Empathizing is all about putting yourself in your partner’s shoes. Imagine what it would feel like from their perspective. In a heated argument, this can feel really challenging. However, since you have already mirrored and validated your spouse, the last step of empathizing should now be within easier reach.

At this step, you are going to guess at what your partner is feeling. Pick two to three feeling words like angry, misunderstood, sad, lonely, embarrassed, stressed, or annoyed. Try out “That must make you feel…”, or “I wonder if that would make you feel…”. Then make sure you have it right!

If your partner has already stated how she or he feels, then simply re-validate that feeing. “So you are feeling angry”, or “I can see how you would feel angry, I might even feel sad in that situation”.


Take a few moments to discuss this with your spouse. You can even practice by picking a topic that is not too serious for either of you. Take turns going through each step with each other, and make sure you got it right before moving to the next skill. There is a summary of the three steps below:

-“I heard you say..
-“If I am hearing your correctly, you said…
-“Did I get that?
-“Is there more?

-“I can understand that…
-“That makes sense to me because…(keep this short)

-“That must make you feel…(pick 3 feeling words)
-Make sure you have it right

Now that you have finished the three parts of this series, take the time to congratulate yourself and your spouse on all the hard work you've invested into your relationship. Intentionality and skill building are essential parts of marital happiness, and you are well on your way! We wish you many many years of happiness and satisfaction in your relationships, and remember that we are always here to help!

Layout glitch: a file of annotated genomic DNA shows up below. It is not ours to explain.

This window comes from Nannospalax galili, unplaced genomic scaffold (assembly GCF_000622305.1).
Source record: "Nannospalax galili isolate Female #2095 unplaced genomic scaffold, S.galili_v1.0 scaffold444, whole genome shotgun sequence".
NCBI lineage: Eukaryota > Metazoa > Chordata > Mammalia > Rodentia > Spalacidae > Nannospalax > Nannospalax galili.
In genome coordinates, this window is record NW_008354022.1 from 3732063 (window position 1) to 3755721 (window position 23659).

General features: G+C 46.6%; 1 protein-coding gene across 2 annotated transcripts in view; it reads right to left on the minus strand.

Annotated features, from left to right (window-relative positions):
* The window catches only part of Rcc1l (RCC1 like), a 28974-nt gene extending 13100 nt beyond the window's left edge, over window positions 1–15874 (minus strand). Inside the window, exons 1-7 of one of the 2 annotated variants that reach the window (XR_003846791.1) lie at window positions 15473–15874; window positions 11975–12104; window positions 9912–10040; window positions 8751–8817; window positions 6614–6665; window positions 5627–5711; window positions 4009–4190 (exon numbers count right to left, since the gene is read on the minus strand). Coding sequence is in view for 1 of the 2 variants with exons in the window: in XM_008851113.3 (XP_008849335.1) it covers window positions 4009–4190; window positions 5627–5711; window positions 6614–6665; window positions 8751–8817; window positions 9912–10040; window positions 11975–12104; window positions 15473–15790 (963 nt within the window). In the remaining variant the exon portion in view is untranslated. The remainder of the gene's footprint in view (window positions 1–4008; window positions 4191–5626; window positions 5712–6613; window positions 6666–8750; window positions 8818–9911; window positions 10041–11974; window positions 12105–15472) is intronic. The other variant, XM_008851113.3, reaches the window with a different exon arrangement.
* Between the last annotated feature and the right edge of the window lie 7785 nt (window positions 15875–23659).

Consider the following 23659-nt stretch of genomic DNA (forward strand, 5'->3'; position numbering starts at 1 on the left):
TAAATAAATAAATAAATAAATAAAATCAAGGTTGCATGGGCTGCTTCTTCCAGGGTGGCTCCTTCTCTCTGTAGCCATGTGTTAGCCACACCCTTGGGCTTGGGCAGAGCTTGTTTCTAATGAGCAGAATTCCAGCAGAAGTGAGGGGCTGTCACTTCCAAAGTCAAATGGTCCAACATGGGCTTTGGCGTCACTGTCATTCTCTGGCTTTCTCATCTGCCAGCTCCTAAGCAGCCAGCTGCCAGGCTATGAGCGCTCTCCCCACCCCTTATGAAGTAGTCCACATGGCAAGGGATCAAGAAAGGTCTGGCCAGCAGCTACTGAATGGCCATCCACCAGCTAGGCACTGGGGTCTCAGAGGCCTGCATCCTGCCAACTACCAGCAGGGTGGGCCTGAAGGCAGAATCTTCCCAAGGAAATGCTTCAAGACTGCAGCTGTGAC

Up Next, 10 Steps for Couples Conflict Resolution

Rachael specializes in the neurobiology-informed clinical practice of trauma recovery including psychotraumatology and neuropsychosocial interventions for social change. She utilizes Eye Movement Desensitization and Reprocessing (EMDR) for post-traumatic growth, stress resilience, and top performance goals. Rachael worked as an adjunct professor at Loyola University in Chicago, Illinois and Wesley Institute in Sydney, Australia.

Rachael is a co-founder and the Managing Partner of Clinical & Health Innovations at Impact Alchemy, the owner and clinical director of Chicago Counseling and a provider-consultant in EMDR. She is a Board Certified Counselor, Licensed Clinical Professional Counselor, and Pastoral Counselor. She currently serves on the EMDR International Association Board of Directors and Research, Education, Standards, and Credentialing Committee for EMDRIA. Her work has had global impact through the development of dozens of innovative community programs, education seminars, and intervention optimization projects across several countries.